SP: How can travel be a force for positive change? How can we make experiencing the world a sustainable–and accessible–enterprise?

JS: Travel can be a very powerful tool to save species.

When you pay local people to show you birds, or lions, or gorillas, you are very publicly proclaiming that these species are worth more money alive than dead. In a very capitalistic world, this keeps animals from going extinct.

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A king penguin (Aptenodytes patagonicus) rookery from South Georgia Island’s St. Andrews Bay, home to one of the largest king penguin colonies in the world. (Photograph by Joel Sartore)

SP: Can you remember a specific time in your travels that renewed your faith in humanity?

JS: I see a lot of good and bad wherever I go, but the kindness I see at the world’s zoos and animal rehab centers from the people who work there day in, day out, is amazing to me. They care about their animals like their own children.

Good care is critically important work, especially now that some species exist only in captivity. Truly, they are the keepers of the kingdom from now on.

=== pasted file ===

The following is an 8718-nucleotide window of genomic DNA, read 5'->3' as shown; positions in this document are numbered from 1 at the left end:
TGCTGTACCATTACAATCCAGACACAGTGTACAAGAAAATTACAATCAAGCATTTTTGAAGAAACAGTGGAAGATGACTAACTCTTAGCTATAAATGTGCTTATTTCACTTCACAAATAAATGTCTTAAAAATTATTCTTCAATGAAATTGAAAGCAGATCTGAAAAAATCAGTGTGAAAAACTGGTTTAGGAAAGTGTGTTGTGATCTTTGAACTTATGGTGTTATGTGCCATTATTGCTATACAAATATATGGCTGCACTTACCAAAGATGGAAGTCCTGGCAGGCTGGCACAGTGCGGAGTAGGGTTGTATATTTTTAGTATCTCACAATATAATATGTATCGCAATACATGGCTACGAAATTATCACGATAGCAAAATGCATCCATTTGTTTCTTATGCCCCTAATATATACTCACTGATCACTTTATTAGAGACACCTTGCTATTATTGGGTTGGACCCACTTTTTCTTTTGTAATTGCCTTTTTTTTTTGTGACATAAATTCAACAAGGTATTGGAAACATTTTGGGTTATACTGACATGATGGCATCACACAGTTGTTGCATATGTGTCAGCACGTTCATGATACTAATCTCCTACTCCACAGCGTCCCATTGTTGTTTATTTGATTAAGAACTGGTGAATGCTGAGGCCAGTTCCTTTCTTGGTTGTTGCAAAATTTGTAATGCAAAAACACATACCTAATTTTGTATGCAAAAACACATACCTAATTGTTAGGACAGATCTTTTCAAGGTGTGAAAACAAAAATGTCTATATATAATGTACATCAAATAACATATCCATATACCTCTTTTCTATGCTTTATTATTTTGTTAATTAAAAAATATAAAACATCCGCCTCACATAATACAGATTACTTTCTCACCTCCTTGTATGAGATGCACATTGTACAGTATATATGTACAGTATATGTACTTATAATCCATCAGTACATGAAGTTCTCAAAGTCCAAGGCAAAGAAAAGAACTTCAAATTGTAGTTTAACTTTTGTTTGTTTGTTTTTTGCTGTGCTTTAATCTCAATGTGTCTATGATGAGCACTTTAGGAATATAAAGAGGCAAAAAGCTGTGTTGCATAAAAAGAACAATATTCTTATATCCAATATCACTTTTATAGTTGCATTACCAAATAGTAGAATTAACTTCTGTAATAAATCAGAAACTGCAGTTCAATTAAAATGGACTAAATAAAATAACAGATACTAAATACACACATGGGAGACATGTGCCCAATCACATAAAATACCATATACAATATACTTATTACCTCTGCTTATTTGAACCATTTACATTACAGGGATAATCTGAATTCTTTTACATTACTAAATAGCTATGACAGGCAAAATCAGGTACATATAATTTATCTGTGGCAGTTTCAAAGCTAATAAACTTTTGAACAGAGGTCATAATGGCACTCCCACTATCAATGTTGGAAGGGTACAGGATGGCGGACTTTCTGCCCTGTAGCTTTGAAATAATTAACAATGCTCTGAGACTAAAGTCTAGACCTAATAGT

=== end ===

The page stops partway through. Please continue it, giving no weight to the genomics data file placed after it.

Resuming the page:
SP: What do you never leave home without when you’re on the road?

JS: Something good to read. And dental floss.

SP: What’s something people never ask you about travel, but should?

JS: They should ask, “What’s it really like over there?” and then be ready to really listen.

I think some people live an antiseptic life, worried all the time about things like germs and getting dehydrated. Ever notice people constantly carrying water bottles and using that anti-bacterial gel whenever they touch something?

Well, I’m here to say that if you want to enjoy yourself when traveling, you better learn to set that baggage down. Open yourself up to experiencing other ways of life. Stay out of the chain hotels and chain restaurants, and for god’s sake, get dirty.

Joel Sartore is an award-winning photographer, speaker, author, teacher, conservationist, and Nat Geo fellow. Follow him on Instagram and Twitter @joelsartore. 

Sarah Polger is senior photo producer at National Geographic Travel. Connect with her on Instagram and Twitter @sarahpolger.